Your Reproductive Age vs. Your Chronological Age

All hope is not lost, however. Waning fertility in your late 30s doesn’t mean you’ll never get pregnant. And, if the natural way doesn’t work, fertility services are more readily available, and egg-freezing is also an option. 

“We know that peak fertility is about age 23,” says Gloria Richard-Davis an OB-GYN and fertility specialist at the University of Arkansas Medical Center. “When I lecture to our medical students and I say that, they all gasp.”

Richard-Davis wants women to understand that infertility, or “sub-fertility” as she prefers, can strike at any age. “Your chronological age does not always reflect your reproductive age,” Richard-Davis. “I really feel like we are seeing younger women with more fertility issues.”

Are You Fertile?

In my early or even late 20s, I wasn’t emotionally or financially ready to be a mom. Plenty of others must feel that way. A 2018 survey of Australian university students, published in Human Fertility, concluded that students do underestimate the impact of age on fertility. (Men aren’t off the hook, either. Sperm and semen quality decline once men reach their 40s.)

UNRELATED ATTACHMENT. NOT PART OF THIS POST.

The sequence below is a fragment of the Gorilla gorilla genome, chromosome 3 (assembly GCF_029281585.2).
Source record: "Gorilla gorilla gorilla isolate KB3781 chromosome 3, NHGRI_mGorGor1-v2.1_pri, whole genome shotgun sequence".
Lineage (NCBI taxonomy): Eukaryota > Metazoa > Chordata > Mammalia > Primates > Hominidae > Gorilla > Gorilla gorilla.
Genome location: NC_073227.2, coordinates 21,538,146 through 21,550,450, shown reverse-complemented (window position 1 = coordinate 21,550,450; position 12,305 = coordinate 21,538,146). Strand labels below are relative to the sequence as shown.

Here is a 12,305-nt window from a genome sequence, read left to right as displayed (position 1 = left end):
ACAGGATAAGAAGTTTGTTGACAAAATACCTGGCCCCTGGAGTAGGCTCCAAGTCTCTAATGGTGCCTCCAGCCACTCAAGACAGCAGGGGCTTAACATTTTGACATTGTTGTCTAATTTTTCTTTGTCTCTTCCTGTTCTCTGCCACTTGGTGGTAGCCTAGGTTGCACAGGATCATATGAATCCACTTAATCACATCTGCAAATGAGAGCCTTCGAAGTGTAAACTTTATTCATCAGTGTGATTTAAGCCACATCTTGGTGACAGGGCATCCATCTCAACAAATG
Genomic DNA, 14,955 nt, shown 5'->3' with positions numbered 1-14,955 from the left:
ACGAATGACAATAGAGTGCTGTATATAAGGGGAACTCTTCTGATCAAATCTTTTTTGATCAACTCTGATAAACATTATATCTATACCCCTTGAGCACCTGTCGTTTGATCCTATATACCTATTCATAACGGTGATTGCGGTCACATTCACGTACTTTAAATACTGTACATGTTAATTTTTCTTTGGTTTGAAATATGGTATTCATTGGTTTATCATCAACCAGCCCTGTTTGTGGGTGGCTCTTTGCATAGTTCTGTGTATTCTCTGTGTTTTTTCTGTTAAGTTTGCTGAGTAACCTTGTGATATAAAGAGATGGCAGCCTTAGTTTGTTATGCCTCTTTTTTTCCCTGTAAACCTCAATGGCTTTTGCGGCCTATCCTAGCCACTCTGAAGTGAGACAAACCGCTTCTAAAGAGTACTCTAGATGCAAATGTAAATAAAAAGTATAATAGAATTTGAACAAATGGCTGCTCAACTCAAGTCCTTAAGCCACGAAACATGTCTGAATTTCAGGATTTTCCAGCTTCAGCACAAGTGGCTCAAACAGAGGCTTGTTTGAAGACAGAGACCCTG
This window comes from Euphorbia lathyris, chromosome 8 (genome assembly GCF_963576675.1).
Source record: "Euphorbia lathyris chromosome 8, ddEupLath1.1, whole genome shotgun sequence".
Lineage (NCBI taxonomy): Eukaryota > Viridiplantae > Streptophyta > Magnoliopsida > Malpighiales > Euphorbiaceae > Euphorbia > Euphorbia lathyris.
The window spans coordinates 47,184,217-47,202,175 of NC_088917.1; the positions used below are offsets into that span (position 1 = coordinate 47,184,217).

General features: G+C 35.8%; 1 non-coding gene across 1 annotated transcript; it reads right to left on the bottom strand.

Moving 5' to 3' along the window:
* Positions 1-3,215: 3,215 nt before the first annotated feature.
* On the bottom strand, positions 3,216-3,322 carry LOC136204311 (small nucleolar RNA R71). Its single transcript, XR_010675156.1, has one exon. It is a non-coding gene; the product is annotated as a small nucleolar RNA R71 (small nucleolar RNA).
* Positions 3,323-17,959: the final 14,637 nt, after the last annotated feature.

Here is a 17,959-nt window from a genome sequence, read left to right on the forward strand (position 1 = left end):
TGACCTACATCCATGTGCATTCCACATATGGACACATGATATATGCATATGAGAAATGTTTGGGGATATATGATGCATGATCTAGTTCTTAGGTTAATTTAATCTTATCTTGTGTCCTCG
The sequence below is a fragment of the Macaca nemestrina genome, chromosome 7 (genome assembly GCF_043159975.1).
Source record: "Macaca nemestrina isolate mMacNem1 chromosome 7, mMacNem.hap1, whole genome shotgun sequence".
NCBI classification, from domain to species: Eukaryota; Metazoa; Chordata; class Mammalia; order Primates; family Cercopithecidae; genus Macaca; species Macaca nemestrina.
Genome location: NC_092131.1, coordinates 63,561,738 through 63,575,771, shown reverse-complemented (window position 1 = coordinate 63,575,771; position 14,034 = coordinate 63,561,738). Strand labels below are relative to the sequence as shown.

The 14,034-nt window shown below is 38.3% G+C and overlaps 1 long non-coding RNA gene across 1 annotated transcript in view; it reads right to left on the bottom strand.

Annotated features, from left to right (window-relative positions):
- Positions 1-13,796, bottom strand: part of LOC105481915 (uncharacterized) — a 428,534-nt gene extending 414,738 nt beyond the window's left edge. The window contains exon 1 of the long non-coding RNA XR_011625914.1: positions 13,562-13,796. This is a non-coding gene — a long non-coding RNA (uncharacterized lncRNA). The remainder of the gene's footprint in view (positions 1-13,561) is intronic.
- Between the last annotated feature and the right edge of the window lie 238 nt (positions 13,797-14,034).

Even though age is the biggest factor in fertility, the decline is gradual. “It’s not that something drastic happens on your 35th birthday, it’s more like when the shift becomes more tangible,” says Lusine Aghajanova, an OB-GYN and a fertility specialist at Stanford University in Palo Alto, California. “While peak fertility comes in the 20s, women in their early 30s have very comparable pregnancy rates.”

Some of the lower-end estimates come from studying parish records of birth rates. One of these data sets reaches back to France between the years 1670 - 1830. These so-called natural fertility populations also don’t give an idea of how frequently couples have intercourse. A study in 2004 that included almost 800 couples using natural family planning found that the fertility rates for women ages 35-39 was only a little lower than women in their twenties.